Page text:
Posted by: Kerry Gans | February 4, 2016

Top Picks Thursday 02-04-2016

DSCN2731The first February Top Picks Thursday is upon us! According to the groundhog Punxsutawney Phil, spring will come early this year—so hopefully no more blizzards for us!

In every industry, there are giants. Publisher George Weidenfeld’s death marks the end of a publishing era.

For most writers, reading is like breathing—we can’t live without it. Share the love on February 14th—International Book Giving Day! You might consider giving one of the books on The Guardian’s 50 Best Culturally Diverse Books list.

If you are like me, you have waaaaay too many books to read. Wouldn’t you love to speed read them all? Unfortunately, a new report seems to discredit the speed reading claim of speed without loss of comprehension.

For those of us who love brick and mortar stores, it’s great news how independent bookstores are thriving in the digital age. One community bookstore that is trying to restock its shelves and revive its trade is St. Marks Books—and they need your help.

The push-pull between publishers and authors over contracts has always been heavily weighted on the publisher’s side. Victoria Strauss looks at the Authors Guild’s Fair Contract Initiative, which hopes to banish some of the more draconian terms found in many contracts.

CRAFT

Do you want to write funny? How about scary? How about sell in other languages? Mark A. Shatz with Mel Helitzer share the number one comedy writing secret, Drew Chial talks scary stories and X-Files, and Roz Morris has three literary translators give their inside tips and secrets.

No matter what you write, you have to start somewhere. Janice Hardy advises letting that new novel idea simmer for a while before beginning.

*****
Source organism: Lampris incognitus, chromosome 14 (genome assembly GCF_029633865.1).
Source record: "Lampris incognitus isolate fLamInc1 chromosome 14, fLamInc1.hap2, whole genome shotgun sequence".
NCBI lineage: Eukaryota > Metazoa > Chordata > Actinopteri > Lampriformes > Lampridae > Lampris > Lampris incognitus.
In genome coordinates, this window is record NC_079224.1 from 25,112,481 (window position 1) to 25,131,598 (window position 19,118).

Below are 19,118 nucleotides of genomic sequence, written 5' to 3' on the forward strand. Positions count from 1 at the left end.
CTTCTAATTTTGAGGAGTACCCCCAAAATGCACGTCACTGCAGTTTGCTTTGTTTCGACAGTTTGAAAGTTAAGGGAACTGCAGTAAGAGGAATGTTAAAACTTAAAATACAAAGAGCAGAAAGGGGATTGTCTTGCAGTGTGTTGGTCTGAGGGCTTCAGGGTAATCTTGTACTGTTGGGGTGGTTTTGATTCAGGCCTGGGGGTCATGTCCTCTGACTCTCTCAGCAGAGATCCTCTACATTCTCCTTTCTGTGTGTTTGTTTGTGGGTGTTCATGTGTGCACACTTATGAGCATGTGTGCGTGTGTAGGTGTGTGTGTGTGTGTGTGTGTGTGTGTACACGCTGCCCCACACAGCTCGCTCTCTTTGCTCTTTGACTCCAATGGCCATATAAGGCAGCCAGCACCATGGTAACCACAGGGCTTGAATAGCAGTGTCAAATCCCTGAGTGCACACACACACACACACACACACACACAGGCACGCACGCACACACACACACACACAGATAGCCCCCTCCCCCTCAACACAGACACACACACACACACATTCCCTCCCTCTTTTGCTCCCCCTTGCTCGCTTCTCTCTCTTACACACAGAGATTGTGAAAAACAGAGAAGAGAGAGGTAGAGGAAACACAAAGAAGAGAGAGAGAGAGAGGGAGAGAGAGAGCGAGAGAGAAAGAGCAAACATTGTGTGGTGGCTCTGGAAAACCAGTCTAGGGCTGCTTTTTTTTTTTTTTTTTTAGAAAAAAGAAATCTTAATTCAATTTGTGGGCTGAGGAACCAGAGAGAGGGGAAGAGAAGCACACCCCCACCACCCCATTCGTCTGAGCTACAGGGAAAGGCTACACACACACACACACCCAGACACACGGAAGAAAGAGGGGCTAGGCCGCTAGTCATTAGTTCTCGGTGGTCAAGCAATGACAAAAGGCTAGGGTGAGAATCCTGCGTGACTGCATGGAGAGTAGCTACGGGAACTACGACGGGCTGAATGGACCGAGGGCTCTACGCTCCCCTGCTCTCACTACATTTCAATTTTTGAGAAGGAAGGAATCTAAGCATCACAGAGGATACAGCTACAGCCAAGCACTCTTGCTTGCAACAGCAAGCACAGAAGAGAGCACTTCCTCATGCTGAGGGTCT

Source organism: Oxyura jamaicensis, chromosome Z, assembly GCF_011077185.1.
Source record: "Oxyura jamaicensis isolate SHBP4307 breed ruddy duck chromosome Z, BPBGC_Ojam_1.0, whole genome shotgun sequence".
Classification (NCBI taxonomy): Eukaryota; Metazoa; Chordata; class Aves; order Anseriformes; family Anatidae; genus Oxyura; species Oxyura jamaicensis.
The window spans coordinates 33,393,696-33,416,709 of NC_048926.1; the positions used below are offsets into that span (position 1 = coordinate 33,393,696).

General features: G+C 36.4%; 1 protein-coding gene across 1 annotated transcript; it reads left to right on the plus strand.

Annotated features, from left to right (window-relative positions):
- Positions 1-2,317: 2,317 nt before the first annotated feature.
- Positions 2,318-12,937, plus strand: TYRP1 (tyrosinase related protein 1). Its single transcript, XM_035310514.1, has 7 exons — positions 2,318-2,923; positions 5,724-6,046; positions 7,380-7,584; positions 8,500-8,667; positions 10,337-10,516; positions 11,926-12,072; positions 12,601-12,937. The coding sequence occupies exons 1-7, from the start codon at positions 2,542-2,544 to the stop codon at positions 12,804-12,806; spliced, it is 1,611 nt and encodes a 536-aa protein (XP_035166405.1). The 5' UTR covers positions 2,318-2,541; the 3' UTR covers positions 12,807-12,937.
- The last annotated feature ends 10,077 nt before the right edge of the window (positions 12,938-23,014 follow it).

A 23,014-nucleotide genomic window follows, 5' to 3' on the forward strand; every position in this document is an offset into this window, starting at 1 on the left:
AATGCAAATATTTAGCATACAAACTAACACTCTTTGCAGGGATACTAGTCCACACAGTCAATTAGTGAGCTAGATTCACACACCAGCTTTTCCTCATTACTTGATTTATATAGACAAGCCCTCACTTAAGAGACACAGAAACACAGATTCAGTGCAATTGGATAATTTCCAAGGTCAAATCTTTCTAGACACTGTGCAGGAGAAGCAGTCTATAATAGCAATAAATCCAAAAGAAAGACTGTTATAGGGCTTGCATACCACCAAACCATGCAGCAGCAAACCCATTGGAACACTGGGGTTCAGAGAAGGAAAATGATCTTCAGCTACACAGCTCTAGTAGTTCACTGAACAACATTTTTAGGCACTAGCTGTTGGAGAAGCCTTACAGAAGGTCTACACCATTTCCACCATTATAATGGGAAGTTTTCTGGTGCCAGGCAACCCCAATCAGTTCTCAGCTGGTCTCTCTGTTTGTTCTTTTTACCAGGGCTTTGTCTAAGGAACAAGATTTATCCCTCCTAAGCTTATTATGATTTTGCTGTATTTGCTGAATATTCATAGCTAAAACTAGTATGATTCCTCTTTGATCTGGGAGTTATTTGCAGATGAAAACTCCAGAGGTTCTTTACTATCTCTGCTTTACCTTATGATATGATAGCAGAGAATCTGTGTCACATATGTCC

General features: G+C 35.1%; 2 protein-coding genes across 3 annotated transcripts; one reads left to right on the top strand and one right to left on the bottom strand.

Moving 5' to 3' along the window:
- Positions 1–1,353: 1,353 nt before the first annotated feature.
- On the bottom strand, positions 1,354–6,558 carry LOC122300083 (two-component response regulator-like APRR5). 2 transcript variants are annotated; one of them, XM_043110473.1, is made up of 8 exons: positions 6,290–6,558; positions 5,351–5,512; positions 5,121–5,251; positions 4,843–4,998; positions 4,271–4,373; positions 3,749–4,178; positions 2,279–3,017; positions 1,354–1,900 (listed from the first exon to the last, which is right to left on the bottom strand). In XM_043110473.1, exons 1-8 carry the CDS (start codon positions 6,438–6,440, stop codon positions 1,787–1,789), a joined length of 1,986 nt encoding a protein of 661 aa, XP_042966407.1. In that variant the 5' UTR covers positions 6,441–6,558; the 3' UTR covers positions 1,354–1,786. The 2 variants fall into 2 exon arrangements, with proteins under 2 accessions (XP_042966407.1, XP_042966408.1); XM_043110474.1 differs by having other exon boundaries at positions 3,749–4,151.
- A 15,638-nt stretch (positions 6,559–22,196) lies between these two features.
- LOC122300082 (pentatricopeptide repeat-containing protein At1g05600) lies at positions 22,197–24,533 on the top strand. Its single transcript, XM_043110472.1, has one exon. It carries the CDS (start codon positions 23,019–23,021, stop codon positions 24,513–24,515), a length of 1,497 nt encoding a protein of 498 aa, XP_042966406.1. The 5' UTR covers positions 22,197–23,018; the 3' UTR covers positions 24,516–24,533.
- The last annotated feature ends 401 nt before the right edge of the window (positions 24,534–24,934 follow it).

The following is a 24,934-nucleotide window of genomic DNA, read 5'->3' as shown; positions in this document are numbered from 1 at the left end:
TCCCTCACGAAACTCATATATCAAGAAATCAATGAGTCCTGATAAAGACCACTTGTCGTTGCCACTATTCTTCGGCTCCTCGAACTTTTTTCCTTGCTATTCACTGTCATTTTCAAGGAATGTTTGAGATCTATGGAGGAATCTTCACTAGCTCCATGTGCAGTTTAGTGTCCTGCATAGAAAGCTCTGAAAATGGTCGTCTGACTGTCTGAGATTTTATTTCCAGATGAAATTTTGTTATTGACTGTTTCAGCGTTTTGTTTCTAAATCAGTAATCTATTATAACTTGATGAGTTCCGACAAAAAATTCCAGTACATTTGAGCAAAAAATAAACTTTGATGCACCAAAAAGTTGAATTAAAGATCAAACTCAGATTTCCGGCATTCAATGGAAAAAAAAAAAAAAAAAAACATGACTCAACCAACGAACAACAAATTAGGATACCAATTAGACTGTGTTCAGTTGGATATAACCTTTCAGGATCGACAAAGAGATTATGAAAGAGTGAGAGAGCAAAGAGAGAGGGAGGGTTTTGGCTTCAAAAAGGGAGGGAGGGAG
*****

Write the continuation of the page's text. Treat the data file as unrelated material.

After the simmering is complete, you probably have characters waiting to jump onto the page. Chris Winkle discusses choosing a viewpoint character, James M. Jackson tells how to deepen character, K.M. Weiland corrects the common writing mistake of having no conflict between characters, and Christopher Kokoski explains what to do when an unlikely character takes over your story.

With the characters raring to go, we still need to figure out the nuts and bolts of the story itself. Ruth Harris shares 6 steps to hook your reader, K.M. Weiland spotlights the #1 problem with backstory and how to fix it, Janice Hardy shows how to plot through a sticky plot patch, and Tricia Sullivan asks science fiction writers how they balance hard fact and fantasy in their works.

No matter what you write, you’ll likely need to research. Aimie K. Runyan explains how to cook that research into your novel. Once you have that research (and plot notes, and character sketches, etc.) Gwen Hernandez demonstrates how to import your files into your Scrivener project. Dawne Webber advises us to resist showing people your first draft, but after the manuscript is written and revised, Liz Michalski tells us how to find the best beta readers for you.

Writing is a long-haul endeavor and involved the spirit as much as the brain. Anne Marie Becker discusses dealing with writer burnout, Tori Eldridge examines the balancing act of caring for others and self, Judy Pollard Smith tells us why you should keep a journal, Clare Langley-Hawthorne battles digital distraction, and James Scott Bell describes the 10 events of the writing decathlon.